29th July 2014
European Union (EU) member states have been told they still need to do more to combat fraud, although major progress has been made according to a new report.
The European Commission's annual report on the protection of financial interests shows detected fraud in EU spending accounts for less than 0.2 per cent of all funds.
Algirdas Semeta, commissioner for taxation, customs, statistics, audit and anti-fraud, stated that the EU has taken the fight against fraud to a "new level" over the course of the last five years.
He said: "Our commitment to protect citizens' money from fraudsters is clear from the tough and ambitious new rules, initiatives and frameworks we have put forward. Now it is time for member states to play their part more effectively. They need to step up their game in preventing, detecting and prosecuting those who try to defraud the EU budget."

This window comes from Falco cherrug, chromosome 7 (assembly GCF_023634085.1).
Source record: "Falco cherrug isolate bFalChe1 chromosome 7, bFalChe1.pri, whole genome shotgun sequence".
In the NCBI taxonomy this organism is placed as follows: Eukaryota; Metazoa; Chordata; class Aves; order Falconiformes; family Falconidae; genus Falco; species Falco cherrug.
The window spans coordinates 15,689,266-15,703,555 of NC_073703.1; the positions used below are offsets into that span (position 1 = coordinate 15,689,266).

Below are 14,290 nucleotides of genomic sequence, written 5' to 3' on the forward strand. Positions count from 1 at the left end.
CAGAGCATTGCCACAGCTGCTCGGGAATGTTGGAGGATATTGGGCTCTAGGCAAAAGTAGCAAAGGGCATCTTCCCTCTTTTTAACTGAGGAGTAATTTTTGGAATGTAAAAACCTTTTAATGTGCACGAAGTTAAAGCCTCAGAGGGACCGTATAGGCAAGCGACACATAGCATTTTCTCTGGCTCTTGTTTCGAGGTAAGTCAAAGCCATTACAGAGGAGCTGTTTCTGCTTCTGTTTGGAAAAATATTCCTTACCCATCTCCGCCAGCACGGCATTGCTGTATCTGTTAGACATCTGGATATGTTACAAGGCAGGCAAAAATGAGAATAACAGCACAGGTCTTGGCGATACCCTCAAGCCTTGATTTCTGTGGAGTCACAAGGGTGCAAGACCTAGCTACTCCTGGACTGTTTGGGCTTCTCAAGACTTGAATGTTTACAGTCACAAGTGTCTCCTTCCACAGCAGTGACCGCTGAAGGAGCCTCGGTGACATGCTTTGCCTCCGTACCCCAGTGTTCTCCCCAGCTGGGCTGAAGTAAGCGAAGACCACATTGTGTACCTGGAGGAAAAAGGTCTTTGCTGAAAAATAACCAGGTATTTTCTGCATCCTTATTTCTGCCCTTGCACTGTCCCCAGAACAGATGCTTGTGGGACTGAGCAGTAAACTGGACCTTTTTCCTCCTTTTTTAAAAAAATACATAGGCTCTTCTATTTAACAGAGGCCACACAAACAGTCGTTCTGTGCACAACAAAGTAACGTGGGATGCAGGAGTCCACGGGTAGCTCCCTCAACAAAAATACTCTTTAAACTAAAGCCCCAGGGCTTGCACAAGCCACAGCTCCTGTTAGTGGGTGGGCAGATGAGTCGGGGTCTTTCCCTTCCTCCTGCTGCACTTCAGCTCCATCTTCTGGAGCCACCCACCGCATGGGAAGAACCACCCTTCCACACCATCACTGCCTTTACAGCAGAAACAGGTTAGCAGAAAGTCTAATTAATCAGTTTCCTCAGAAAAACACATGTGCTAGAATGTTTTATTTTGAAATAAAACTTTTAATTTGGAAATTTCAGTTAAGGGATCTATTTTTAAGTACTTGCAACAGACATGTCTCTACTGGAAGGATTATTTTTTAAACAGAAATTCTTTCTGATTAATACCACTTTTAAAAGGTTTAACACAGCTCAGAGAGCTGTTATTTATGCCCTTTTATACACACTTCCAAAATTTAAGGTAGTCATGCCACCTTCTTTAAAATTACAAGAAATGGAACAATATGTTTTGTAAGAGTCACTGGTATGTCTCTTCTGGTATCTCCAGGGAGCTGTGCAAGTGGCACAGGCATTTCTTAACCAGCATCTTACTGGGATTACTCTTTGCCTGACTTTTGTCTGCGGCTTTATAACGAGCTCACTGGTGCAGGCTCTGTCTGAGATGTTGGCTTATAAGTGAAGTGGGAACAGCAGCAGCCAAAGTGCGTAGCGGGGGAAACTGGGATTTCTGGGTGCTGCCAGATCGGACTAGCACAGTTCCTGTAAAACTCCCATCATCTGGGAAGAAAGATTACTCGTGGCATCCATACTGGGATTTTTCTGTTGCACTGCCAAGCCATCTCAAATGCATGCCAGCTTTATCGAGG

Fraud affecting the EU budget was revealed by the new report to have decreased slightly in 2013 compared to 2012, with €248 million in EU funds found to have been affected by fraud, which is equivalent to 0.19 per cent of the expenditure budget.
The European Commission's annual report stated that this was a 21 per cent fall on the previous year, when €315 million was lost to fraud. Despite this drop, it was noted that the number of cases reported in EU spending was up compared to the previous year, which the organisation suggested could be due to "stronger measures to detect fraud at an earlier stage", as well as improved reporting of fraud by member states.
Although significant progress on reducing fraud has been seen in the last 12 months, the Commission still wants member states to "review their controls to ensure they are risk-based and well-targeted", while "greater efforts at national level both on combatting and detecting fraud should be deployed".
Among the major ways the Commission has stepped up the fight against EU fraud is through the foundation of the multi-annual Anti-Fraud Strategy, which the body said was "pivotal" in raising awareness of instances of fraud across the continent.